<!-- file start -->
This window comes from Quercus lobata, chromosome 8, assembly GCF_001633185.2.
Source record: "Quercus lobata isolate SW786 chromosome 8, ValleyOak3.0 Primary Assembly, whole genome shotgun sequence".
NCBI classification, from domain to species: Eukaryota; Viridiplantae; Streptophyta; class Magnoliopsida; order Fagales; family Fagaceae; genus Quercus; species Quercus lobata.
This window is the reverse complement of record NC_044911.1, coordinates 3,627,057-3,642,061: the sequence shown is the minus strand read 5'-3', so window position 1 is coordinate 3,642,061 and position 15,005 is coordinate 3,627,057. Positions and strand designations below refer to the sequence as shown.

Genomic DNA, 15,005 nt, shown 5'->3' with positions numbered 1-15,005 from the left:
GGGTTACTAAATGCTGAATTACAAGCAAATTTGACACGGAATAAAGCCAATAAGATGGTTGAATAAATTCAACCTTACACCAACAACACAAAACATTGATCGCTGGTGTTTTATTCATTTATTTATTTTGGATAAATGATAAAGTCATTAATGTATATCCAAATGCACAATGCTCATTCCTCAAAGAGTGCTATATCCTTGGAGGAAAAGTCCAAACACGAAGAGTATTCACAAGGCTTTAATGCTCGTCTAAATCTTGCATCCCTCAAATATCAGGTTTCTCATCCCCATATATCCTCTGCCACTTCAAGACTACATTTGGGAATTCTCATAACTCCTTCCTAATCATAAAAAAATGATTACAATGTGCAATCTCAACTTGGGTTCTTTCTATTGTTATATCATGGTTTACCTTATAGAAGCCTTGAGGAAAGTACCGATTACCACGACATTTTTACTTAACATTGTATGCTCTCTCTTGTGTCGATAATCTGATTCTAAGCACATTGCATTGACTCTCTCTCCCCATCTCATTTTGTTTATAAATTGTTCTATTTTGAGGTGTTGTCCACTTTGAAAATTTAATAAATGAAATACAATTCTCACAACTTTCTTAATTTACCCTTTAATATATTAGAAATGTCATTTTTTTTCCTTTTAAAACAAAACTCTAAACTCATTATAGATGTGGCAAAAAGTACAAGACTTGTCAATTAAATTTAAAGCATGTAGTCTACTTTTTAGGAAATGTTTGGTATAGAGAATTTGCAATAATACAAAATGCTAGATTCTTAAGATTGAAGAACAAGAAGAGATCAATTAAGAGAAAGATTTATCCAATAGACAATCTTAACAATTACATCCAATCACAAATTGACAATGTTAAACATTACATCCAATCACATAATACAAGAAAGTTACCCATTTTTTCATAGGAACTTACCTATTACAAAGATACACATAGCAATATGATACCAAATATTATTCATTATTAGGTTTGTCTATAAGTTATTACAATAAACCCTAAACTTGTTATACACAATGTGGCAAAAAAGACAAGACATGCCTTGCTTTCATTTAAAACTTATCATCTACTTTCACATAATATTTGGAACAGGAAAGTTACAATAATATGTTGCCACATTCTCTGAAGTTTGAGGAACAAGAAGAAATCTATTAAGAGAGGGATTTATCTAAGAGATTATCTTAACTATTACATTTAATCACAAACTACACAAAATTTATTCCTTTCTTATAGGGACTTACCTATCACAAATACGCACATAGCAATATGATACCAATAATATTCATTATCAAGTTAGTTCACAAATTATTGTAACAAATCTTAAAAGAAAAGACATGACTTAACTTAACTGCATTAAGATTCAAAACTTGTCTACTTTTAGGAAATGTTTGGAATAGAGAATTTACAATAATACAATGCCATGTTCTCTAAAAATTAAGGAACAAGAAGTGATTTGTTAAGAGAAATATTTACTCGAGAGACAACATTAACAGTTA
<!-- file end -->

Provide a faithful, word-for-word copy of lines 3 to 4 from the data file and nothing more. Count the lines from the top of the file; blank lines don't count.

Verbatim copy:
NCBI classification, from domain to species: Eukaryota; Viridiplantae; Streptophyta; class Magnoliopsida; order Fagales; family Fagaceae; genus Quercus; species Quercus lobata.
This window is the reverse complement of record NC_044911.1, coordinates 3,627,057-3,642,061: the sequence shown is the minus strand read 5'-3', so window position 1 is coordinate 3,642,061 and position 15,005 is coordinate 3,627,057. Positions and strand designations below refer to the sequence as shown.